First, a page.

Maddie Fitzpatrick led Cheverus High to two Class AA  basketball state titles in the past three seasons. She averaged 25.5 points and 11.3 rebounds this season. Derek Davis/Staff Photographer

With an hour to go until the Class AA girls’ basketball final, Maddie Fitzpatrick walked onto the Cross Insurance Arena floor, sat down on one of the empty benches, and took a long look around.

“My whole senior year, I (took) a lot of time and reflected on just my whole high school career,” she said. “In moments like (those), my last high school game, I wanted to be very present.”

Fitzpatrick put the finishing touches on a career worthy of reflection, scoring 14 points to go with 13 rebounds while leading Cheverus High to a 38-24 victory over Gorham for its second state championship in three years.

The victory capped a perfect season for the Stags. Fitzpatrick averaged 25.5 points and 11.3 rebounds and took home the Miss Maine Basketball award. The University of Maine-bound Fitzpatrick is also our pick as the Varsity Maine girls’ basketball player of the year for the second straight season.

“You always want that and you dream of that and you set it as your goal,” Fitzpatrick said. “But to achieve it and have it be in front of your face, it’s crazy. … It was incredible.”

The Stags won the AA title in 2022 but fell in the North final in 2023, losing to Oxford Hills in double overtime. They entered this season with a new lineup after losing some key players, but they still had Fitzpatrick, who also averaged 4.4 assists and 4.9 steals and has earned a reputation as a player who, as Coach Billy Goodman said, “makes everyone better on the court.”


“She just led the team in so many categories, so many things, on and off the court,” Goodman said. “I’m just so impressed with the year she had. She faced a lot of double teams and attention.”

Versatility has been a key part of Fitzpatrick’s game dating back to her early years. While some players work to master one position, Fitzpatrick embraced all elements of the sport and spent time working on her rebounding, dribbling, shooting, passing and defense.

“My dad emphasized that it’s important to be able to do everything (and) have strengths in all areas, and not be just a one-dimensional player,” said Fitzpatrick. “He knew my goals, he knew what I wanted to accomplish, and he said ‘You’re going to be able to play more if you’re able to do more things.'”

At 5-foot-11, Fitzpatrick could spot up for shots and attack the basket, outmuscle players for rebounds, and defend all five positions. Her scoring and rebounding stood out, but Goodman pointed to Fitzpatrick’s ball-handling and passing, which is top-level with both hands.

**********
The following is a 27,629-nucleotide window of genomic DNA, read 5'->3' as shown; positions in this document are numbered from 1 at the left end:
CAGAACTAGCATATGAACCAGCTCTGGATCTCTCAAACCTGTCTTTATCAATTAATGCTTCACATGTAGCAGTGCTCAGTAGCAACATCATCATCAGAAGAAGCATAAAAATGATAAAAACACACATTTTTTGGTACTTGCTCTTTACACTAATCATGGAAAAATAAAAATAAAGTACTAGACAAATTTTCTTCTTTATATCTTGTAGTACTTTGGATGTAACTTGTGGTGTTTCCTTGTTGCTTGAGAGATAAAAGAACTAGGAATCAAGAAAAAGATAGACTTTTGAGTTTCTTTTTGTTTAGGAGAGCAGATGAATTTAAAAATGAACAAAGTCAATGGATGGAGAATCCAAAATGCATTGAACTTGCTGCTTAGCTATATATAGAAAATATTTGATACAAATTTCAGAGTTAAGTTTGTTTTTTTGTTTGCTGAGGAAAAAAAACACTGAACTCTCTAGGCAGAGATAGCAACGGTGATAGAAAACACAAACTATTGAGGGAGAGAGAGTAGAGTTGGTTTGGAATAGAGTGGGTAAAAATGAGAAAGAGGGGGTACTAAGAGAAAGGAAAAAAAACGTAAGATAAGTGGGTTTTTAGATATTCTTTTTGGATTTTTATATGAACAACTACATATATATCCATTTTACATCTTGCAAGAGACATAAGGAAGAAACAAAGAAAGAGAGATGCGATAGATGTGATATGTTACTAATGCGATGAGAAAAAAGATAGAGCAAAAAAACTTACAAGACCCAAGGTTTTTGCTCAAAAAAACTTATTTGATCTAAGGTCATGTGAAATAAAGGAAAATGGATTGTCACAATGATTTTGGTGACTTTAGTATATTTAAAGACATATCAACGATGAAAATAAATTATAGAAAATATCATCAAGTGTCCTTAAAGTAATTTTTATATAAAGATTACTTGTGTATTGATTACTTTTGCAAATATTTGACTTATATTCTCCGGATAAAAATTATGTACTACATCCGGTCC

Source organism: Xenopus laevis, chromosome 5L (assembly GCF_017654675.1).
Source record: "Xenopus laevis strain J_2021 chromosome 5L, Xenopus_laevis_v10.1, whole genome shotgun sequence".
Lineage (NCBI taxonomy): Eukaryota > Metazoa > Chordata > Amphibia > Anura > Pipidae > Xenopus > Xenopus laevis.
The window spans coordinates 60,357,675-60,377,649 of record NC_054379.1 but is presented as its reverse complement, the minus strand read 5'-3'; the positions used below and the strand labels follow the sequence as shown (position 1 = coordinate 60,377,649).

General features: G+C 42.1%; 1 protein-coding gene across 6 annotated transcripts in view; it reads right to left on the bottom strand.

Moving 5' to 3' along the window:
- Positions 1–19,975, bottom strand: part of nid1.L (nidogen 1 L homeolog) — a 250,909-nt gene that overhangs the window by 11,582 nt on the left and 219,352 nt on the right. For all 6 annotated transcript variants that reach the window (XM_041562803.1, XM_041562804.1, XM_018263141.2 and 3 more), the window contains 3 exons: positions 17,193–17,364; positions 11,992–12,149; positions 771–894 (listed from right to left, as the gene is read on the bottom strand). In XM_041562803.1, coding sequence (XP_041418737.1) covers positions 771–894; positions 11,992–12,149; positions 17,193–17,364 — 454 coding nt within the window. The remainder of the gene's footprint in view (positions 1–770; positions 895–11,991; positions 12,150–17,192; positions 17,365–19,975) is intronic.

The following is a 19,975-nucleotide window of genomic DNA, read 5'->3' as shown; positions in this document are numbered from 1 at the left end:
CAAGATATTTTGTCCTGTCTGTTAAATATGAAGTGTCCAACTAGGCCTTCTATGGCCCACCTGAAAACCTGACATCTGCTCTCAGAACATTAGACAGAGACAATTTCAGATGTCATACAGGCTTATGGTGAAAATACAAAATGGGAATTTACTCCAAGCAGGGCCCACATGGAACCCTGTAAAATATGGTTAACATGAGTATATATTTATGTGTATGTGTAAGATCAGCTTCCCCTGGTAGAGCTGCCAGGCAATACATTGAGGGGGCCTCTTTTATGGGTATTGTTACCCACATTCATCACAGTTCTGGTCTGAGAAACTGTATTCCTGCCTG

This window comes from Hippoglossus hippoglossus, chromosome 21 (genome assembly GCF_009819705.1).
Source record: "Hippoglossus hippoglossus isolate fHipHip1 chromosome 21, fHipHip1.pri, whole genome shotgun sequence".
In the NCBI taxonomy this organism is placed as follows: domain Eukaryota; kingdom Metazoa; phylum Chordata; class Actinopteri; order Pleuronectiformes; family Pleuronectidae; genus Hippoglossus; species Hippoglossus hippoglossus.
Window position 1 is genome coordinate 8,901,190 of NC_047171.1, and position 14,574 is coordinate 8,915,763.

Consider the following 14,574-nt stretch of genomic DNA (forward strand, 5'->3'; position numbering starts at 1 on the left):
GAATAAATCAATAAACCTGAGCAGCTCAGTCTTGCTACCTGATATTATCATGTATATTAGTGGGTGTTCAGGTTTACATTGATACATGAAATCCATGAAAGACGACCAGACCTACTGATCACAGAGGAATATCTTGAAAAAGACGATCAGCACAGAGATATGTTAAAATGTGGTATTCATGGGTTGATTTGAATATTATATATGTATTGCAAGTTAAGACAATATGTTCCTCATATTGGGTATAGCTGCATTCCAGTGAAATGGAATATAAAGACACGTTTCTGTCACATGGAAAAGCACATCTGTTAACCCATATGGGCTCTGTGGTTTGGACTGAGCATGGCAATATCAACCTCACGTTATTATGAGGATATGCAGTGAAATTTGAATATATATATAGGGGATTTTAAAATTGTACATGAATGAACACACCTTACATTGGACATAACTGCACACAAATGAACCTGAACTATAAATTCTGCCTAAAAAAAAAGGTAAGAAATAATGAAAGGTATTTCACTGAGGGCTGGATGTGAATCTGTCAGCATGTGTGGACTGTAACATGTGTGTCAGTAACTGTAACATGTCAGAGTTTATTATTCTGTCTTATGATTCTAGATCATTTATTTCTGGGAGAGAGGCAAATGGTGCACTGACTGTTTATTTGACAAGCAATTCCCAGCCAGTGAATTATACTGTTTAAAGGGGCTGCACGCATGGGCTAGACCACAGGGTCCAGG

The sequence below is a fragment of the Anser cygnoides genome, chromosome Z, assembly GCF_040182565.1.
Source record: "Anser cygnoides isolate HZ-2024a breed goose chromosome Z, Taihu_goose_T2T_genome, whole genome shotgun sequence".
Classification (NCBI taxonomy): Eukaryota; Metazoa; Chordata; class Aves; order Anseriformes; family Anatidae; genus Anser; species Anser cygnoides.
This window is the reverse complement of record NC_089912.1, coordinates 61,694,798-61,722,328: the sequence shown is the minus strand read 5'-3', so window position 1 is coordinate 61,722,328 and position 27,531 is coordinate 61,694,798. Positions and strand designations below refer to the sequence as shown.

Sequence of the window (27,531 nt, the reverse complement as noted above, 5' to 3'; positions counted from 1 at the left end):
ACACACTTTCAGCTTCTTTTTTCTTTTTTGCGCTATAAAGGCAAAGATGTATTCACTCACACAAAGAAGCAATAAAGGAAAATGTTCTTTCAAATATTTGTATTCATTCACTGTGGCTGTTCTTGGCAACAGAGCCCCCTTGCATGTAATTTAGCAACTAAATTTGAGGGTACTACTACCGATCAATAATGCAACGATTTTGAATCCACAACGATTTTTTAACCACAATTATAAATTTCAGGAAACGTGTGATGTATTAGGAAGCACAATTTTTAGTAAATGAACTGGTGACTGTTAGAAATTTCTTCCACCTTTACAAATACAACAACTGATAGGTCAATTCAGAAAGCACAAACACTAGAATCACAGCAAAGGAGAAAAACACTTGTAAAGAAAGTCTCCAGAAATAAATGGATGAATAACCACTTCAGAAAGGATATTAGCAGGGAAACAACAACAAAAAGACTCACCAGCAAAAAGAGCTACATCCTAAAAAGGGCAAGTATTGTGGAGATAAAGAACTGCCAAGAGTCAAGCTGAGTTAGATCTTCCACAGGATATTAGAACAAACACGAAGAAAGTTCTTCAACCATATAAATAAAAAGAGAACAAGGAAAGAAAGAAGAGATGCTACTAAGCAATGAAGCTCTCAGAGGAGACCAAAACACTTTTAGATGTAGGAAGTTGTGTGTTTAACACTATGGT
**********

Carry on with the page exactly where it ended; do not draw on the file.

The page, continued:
“She just got so much better at that, and you saw it in the playoffs. She’s under control so well,” he said. “Her vision is amazing. She plays with her head up, which is a key thing. She makes length-of-the-court passes so easily, lefty and righty. It’s incredible.”

Equally notable was Fitzpatrick’s knack for getting teammates involved. The ball usually went through her on offense, but often didn’t end there.


“It’s harder to defend, but also, it’s more fun,” Fitzpatrick said. “Getting everyone involved makes the team chemistry so much better and shows everybody that they can help. … And you’re more likely to win. And winning is great. It’s a bonus.”

Taking charge late in the game, with the victory up for grabs, was the part Fitzpatrick had to learn.

“That isn’t something I’ve had a feel for,” she said. “I’ve been tentative in some situations, or I’ve passed too much, or I’m turning the ball over and trying too hard. This year, specifically, I really had to work on that. When to pass, when to shoot, when to drive.”

Even after 18 regular-season wins, Fitzpatrick still needed a reminder. She had six points at halftime of the Class AA North semifinal against Lewiston, but after being urged by Goodman to defer less and shoot more, she scored 14 points in the second half to help turn a 24-19 lead into a 57-35 victory.

Foul trouble limited Fitzpatrick to 18 minutes in the regional final against Oxford Hills, but she still managed 13 points, eight rebounds, eight assists in a 48-38 victory. One week later, after another double-double, Fitzpatrick and the Stags were champions again.

“She always wants the ball. I’ve never seen her not be confident,” Goodman said. “She does it all so well. I don’t know if I’ll ever see a player like this again.”

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